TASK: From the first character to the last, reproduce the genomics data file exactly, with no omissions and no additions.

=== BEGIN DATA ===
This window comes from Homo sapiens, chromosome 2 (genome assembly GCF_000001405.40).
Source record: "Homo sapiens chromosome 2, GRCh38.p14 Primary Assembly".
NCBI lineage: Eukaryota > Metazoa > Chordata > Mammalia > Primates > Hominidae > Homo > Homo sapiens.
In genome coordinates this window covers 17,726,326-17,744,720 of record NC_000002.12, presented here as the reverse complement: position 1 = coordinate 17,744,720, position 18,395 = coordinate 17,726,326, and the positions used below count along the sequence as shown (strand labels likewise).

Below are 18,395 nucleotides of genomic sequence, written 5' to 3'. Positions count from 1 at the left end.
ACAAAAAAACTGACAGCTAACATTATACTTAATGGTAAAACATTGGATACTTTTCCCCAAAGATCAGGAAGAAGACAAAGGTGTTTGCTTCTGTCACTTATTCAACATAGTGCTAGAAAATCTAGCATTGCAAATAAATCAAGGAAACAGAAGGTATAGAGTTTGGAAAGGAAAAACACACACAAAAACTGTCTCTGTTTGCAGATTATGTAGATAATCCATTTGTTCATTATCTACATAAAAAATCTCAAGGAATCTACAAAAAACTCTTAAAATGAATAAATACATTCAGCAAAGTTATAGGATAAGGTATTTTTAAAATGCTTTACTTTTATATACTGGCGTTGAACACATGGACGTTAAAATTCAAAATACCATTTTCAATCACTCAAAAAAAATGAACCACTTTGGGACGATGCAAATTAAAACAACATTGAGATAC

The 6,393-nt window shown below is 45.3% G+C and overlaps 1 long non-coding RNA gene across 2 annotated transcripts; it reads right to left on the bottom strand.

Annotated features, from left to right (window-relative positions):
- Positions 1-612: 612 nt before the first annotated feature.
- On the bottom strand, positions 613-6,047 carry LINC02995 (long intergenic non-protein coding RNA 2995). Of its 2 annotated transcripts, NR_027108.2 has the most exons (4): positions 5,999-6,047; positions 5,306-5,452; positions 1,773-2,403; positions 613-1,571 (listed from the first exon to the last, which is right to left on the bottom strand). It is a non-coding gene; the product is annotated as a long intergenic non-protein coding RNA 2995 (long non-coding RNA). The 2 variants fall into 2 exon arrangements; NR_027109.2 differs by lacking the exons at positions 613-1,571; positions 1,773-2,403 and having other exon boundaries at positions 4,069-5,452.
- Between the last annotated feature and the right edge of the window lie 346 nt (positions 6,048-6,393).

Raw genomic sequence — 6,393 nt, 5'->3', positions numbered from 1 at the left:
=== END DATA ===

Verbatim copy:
This window comes from Homo sapiens, chromosome 2 (genome assembly GCF_000001405.40).
Source record: "Homo sapiens chromosome 2, GRCh38.p14 Primary Assembly".
NCBI lineage: Eukaryota > Metazoa > Chordata > Mammalia > Primates > Hominidae > Homo > Homo sapiens.
In genome coordinates this window covers 17,726,326-17,744,720 of record NC_000002.12, presented here as the reverse complement: position 1 = coordinate 17,744,720, position 18,395 = coordinate 17,726,326, and the positions used below count along the sequence as shown (strand labels likewise).

Below are 18,395 nucleotides of genomic sequence, written 5' to 3'. Positions count from 1 at the left end.
ACAAAAAAACTGACAGCTAACATTATACTTAATGGTAAAACATTGGATACTTTTCCCCAAAGATCAGGAAGAAGACAAAGGTGTTTGCTTCTGTCACTTATTCAACATAGTGCTAGAAAATCTAGCATTGCAAATAAATCAAGGAAACAGAAGGTATAGAGTTTGGAAAGGAAAAACACACACAAAAACTGTCTCTGTTTGCAGATTATGTAGATAATCCATTTGTTCATTATCTACATAAAAAATCTCAAGGAATCTACAAAAAACTCTTAAAATGAATAAATACATTCAGCAAAGTTATAGGATAAGGTATTTTTAAAATGCTTTACTTTTATATACTGGCGTTGAACACATGGACGTTAAAATTCAAAATACCATTTTCAATCACTCAAAAAAAATGAACCACTTTGGGACGATGCAAATTAAAACAACATTGAGATAC

The 6,393-nt window shown below is 45.3% G+C and overlaps 1 long non-coding RNA gene across 2 annotated transcripts; it reads right to left on the bottom strand.

Annotated features, from left to right (window-relative positions):
- Positions 1-612: 612 nt before the first annotated feature.
- On the bottom strand, positions 613-6,047 carry LINC02995 (long intergenic non-protein coding RNA 2995). Of its 2 annotated transcripts, NR_027108.2 has the most exons (4): positions 5,999-6,047; positions 5,306-5,452; positions 1,773-2,403; positions 613-1,571 (listed from the first exon to the last, which is right to left on the bottom strand). It is a non-coding gene; the product is annotated as a long intergenic non-protein coding RNA 2995 (long non-coding RNA). The 2 variants fall into 2 exon arrangements; NR_027109.2 differs by lacking the exons at positions 613-1,571; positions 1,773-2,403 and having other exon boundaries at positions 4,069-5,452.
- Between the last annotated feature and the right edge of the window lie 346 nt (positions 6,048-6,393).

Raw genomic sequence — 6,393 nt, 5'->3', positions numbered from 1 at the left: